I still remember a few years back, slogging my way through the archaic Hebrew of the book of Job when I was suddenly “tickled pink” to find the phrase “I escaped by the skin of my teeth.” I had known it as a common English expression but had no idea it came from the Bible! [ואתמלטה בעור שיני]
How many other phrases are there like that – which became an inseparable part of day-to-day language; but whose fountain, spring and “head-waters” are in the Hebrew scriptures? After some research, here are my favorites along with several of their Hebrew originals *commonly spoken in Israel today:
A drop in the bucket – Isaiah 40:15
Am I my brother’s keeper – Genesis 4:9 השומר אחי אנוכי
An eye for an eye – Exodus 21:24 עין תחת עין
Apple of his eye – Deuteronomy 32:10
At their whit’s end – Psalm 107:27
By the skin of my teeth – Job 19:20
By the sweat of your brow – Genesis 3:19 בזעת אפיך תאכל לחמך
Can a leopard change its spots – Jeremiah 13:23
Den of thieves – Jeremiah 7:11
Eat drink and be merry – Ecclesiastes 8:15
Fell flat on his face – Numbers 22:31
Heart’s desire – Psalm 20:4
How the mighty have fallen – 2 Samuel 1:19 איך נפלו גיבורים
Nothing but skin and bones – Job 19:20
Old as the hills – Job 15:7
Out of the mouth of babes – Psalms 8:2
Passing on the mantle – 2 Kings 2:8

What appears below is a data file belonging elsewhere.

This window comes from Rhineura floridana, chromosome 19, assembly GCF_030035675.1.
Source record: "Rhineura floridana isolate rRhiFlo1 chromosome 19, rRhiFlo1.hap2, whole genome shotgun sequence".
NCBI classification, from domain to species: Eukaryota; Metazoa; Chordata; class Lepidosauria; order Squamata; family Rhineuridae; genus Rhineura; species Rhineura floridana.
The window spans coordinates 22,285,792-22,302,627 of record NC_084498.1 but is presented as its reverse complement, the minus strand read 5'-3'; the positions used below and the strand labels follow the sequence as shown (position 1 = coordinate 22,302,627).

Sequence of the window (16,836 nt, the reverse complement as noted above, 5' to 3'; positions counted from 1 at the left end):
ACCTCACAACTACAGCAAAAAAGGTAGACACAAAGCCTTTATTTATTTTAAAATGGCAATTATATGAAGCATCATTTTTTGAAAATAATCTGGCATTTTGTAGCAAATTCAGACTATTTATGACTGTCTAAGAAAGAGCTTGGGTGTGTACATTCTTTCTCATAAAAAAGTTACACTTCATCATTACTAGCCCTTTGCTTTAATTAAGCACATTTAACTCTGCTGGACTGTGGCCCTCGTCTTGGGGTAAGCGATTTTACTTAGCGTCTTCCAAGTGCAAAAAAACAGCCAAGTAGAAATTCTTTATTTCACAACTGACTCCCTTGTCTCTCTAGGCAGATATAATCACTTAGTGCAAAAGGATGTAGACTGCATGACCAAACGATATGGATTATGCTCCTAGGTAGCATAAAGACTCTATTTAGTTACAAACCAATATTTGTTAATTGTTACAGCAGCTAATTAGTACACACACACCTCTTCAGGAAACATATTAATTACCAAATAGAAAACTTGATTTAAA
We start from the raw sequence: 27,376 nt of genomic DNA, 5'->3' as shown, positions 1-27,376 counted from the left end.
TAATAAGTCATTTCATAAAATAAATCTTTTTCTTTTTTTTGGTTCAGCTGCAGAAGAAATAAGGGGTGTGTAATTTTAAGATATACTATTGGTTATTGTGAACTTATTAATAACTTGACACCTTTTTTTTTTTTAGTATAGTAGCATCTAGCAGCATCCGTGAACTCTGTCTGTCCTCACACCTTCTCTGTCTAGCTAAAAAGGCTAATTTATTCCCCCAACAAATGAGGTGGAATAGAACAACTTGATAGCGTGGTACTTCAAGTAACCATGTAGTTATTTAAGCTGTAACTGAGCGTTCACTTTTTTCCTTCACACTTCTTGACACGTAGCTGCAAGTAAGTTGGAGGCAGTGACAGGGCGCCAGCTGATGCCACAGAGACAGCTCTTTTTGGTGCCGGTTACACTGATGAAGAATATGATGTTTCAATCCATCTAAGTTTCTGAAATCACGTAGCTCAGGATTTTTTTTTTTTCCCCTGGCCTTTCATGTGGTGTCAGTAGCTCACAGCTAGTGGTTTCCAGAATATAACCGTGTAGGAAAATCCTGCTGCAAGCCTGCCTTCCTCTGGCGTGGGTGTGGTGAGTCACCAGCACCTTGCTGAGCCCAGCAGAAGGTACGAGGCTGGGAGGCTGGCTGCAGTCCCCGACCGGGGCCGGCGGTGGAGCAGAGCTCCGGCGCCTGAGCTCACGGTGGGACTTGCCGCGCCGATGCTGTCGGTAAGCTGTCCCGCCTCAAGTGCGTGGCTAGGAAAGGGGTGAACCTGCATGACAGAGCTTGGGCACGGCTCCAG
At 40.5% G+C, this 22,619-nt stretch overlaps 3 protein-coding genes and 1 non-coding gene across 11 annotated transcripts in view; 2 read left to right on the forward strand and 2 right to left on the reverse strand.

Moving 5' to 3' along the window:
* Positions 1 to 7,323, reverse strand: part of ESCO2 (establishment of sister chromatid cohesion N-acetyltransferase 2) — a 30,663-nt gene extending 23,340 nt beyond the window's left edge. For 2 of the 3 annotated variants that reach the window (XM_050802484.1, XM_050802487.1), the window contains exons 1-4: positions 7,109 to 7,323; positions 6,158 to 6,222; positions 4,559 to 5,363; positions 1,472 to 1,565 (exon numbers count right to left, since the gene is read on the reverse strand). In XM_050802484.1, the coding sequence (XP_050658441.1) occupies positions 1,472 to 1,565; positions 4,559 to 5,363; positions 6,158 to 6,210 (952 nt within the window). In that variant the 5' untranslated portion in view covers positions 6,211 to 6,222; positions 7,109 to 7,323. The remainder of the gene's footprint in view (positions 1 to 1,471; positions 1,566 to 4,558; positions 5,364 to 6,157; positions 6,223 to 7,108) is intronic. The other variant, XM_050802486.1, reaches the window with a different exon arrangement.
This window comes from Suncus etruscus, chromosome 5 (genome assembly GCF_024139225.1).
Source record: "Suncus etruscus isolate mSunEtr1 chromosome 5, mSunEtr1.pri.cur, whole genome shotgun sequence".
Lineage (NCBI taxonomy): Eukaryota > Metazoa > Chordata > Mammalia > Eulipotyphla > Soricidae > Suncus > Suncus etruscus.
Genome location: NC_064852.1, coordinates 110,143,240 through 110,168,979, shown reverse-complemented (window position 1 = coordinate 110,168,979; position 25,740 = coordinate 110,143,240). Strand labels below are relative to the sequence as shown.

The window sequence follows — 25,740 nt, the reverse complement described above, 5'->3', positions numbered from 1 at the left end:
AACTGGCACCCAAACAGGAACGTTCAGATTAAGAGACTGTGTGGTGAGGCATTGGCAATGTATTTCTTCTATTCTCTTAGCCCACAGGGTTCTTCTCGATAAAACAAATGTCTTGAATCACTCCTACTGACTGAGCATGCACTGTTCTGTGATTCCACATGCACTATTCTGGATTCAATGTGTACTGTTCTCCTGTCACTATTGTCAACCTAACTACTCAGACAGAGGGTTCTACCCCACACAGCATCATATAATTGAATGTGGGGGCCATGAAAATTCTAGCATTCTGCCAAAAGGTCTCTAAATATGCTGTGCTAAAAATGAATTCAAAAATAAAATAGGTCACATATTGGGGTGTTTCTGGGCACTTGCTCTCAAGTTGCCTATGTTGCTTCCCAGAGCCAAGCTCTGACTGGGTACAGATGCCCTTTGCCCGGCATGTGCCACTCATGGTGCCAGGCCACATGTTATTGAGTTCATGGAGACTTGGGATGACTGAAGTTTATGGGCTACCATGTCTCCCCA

Pride goes before a fall – Proverbs 16:18
Root of the matter – Job 19:28
See eye to eye – Isaiah 52:8
Set your house in order – Isaiah 38:1
Stumbling block – Leviticus 19:14
The writing was on the wall – Daniel 5:5
There is nothing new under the sun – Ecclesiastes 1:9 אין כל חדש תחת השמש
To everything there is a season – Ecclesiastes 3:1
Two are better than one – Ecclesiastes 4:9 טובים השניים מן האחד
White as snow – Exodus 4:6
Wise in his own eyes – Proverbs 26:12
Woe is me – 2 Samuel 1:26
You put the words in my mouth – 2 Samuel 14:3
You’re the man – 2 Samuel 12:7
Hebrew, English and German languages have been vitally influenced by the bible. It is in many ways the root book of these tongues (and probably a few others as well). In Hebrew it is obvious that the Tenach is the oldest and the most central Hebrew text. In English it comes through the centrality of the King James translation and its use in churches and homes for centuries. In German, likewise, Luther’s translation of the bible served to set a new standard unifying German dialects.
Please add one of YOUR favorite Bible-based phrases in the comments section below !
* Ironically, many of the above are not even common phrases in modern Hebrew, their source language – whereas they are common in English by way of Bible translations!
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